ISRI elects three new directors-at-large to association board
The Institute of Scrap Recycling Industries (ISRI) recently elected three directors-at-large to its Board of Directors during the association's spring Board and Governance meetings. Dan Garvin, Jacqueline Lotzkar, and Andrew Lincoln will each serve two-year terms, ending in 2023.
"Jacqueline, Dan, and Andrew represent a new group of emerging ISRI leaders," said ISRI President Robin Wiener. "We welcome them to the board of directors and look forward to their leadership over the duration of their term."
Jacqueline Lotzkar is currently the vice president and 4th generation of Pacific Metals Recycling International located in Vancouver, Canada. She is currently vice president of the Pacific Northwest Chapter of ISRI, vice chair of the Trade Committee, and co-chair of the Young Executives Council in addition to participating on a number of other committees. Jacqueline has a Master of Global Business degree from the University of Victoria and is a Certified Organizational Coach from the University of British Columbia.
Dan Garvin currently serves as vice-chair of ISRI's Government Relations Committee. In addition to his current ISRI volunteer leadership roles, Garvin previously served as the ISRI Rocky Mountain Chapter president, co-chair of the ISRI Council of Chapter Presidents and Membership Committee, as well as vice-chair of the Communications Committee.
Andrew Lincoln is vice president of Lincoln Recycling and an officer of the company. A graduate of the University of New Hampshire in 2001, Andrew earned a BA in Economics. After college, Andrew worked for a Fortune 500 insurance company in Portsmouth, NH and Boston, MA. While in Boston, Andrew earned his MBA from Babson College. Andrew is a current member of ISRI's Executive Committee. He previously served as president of ISRI's Pittsburgh Chapter as well as co-chair of the ISRI Council of Chapter Presidents.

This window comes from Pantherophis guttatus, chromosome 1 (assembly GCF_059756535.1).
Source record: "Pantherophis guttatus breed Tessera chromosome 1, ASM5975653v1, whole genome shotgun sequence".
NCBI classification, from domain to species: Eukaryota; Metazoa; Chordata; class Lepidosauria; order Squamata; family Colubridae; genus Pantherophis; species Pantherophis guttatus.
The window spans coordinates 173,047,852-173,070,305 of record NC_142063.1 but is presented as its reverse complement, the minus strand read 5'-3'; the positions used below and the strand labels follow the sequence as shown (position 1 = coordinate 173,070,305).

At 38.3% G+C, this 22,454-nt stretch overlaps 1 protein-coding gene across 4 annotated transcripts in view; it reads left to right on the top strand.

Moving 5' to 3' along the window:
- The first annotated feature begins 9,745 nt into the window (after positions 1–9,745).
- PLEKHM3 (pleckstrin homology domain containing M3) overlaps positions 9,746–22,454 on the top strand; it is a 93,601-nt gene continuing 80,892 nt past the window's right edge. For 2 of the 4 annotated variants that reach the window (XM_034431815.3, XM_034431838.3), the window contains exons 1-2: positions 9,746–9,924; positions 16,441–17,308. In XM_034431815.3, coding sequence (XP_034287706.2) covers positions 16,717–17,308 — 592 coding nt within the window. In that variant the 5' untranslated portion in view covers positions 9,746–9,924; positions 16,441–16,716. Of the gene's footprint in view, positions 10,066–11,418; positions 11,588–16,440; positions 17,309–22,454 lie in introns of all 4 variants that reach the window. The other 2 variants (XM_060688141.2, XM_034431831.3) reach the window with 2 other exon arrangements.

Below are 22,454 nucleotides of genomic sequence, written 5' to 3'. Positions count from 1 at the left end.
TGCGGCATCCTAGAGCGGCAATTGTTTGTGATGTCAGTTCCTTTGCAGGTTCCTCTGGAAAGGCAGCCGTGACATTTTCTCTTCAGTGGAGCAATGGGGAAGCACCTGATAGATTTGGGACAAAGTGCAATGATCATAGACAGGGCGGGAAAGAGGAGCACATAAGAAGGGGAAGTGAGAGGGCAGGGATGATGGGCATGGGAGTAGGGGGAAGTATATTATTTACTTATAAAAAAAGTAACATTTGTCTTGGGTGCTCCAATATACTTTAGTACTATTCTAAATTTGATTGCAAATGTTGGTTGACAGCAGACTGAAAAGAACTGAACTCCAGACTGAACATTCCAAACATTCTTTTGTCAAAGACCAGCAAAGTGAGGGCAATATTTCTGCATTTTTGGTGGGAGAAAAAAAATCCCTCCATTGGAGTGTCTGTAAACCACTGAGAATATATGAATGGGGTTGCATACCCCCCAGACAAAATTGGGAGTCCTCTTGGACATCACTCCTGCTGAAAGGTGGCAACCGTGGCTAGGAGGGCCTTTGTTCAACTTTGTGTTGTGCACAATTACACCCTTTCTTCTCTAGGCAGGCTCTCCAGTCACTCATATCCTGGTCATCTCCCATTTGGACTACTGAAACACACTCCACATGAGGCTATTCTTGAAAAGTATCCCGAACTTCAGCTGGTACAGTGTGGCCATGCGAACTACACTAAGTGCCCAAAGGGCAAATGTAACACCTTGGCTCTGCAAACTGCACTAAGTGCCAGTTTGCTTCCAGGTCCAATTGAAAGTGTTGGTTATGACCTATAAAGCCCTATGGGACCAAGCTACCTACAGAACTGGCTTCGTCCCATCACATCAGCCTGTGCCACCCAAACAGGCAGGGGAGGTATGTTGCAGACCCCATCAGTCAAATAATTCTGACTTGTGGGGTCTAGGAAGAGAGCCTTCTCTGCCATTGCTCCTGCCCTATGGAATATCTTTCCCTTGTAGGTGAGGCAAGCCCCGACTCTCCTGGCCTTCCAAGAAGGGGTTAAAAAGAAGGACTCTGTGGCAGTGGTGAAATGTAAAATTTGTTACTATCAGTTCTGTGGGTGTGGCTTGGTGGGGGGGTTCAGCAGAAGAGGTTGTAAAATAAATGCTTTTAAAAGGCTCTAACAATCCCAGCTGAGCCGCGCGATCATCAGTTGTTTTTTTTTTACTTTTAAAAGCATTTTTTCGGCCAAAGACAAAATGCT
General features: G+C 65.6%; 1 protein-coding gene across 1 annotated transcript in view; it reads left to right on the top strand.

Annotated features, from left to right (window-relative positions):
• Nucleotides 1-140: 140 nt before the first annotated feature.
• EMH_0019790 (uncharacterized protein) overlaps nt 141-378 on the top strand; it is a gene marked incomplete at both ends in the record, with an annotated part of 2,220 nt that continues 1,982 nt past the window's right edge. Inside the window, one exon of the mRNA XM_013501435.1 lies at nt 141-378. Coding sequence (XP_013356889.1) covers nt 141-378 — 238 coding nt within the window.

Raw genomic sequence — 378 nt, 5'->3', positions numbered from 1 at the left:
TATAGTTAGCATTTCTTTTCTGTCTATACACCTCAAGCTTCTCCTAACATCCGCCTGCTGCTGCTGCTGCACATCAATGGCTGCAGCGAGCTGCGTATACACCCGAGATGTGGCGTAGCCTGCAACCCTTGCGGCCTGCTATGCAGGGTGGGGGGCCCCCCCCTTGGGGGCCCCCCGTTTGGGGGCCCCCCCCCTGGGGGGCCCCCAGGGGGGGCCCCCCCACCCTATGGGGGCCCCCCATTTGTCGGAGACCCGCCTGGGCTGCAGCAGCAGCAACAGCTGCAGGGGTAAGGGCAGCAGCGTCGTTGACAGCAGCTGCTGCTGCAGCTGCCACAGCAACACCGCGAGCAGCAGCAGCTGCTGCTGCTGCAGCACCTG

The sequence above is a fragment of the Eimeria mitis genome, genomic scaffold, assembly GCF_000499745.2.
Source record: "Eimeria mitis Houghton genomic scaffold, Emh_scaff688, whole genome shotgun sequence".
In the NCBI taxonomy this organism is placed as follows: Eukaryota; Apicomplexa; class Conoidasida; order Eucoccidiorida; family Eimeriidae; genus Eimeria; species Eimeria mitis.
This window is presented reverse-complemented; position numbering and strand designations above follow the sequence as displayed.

Traditionally, waste management companies have operated using a simple "management of waste" approach to operating a MRF. Throughput targets and continuous operation (minimal downtime) were the main driving forces. The industry has changed however, and the focus moving forward is now on optimizing system performance and reliability, in conjunction with increasing recycling rates and a drive for a "greener" and more sustainable tomorrow.
When considering the addition of, or upgrade to, an "intelligent" MRF, for municipalities or private operators, the main factors should always be the client's (operator) current requirements, and evolving market needs, which include throughput, reliability, output quality, and adaptability. Equally important is a full understanding of what is really expected from any proposed system. Having an engaged and focused mindset for the project with the client from the beginning, will impact and drive the entire design process. This then impacts the overall project result, through to the productive, efficient, ongoing operation of the facility itself.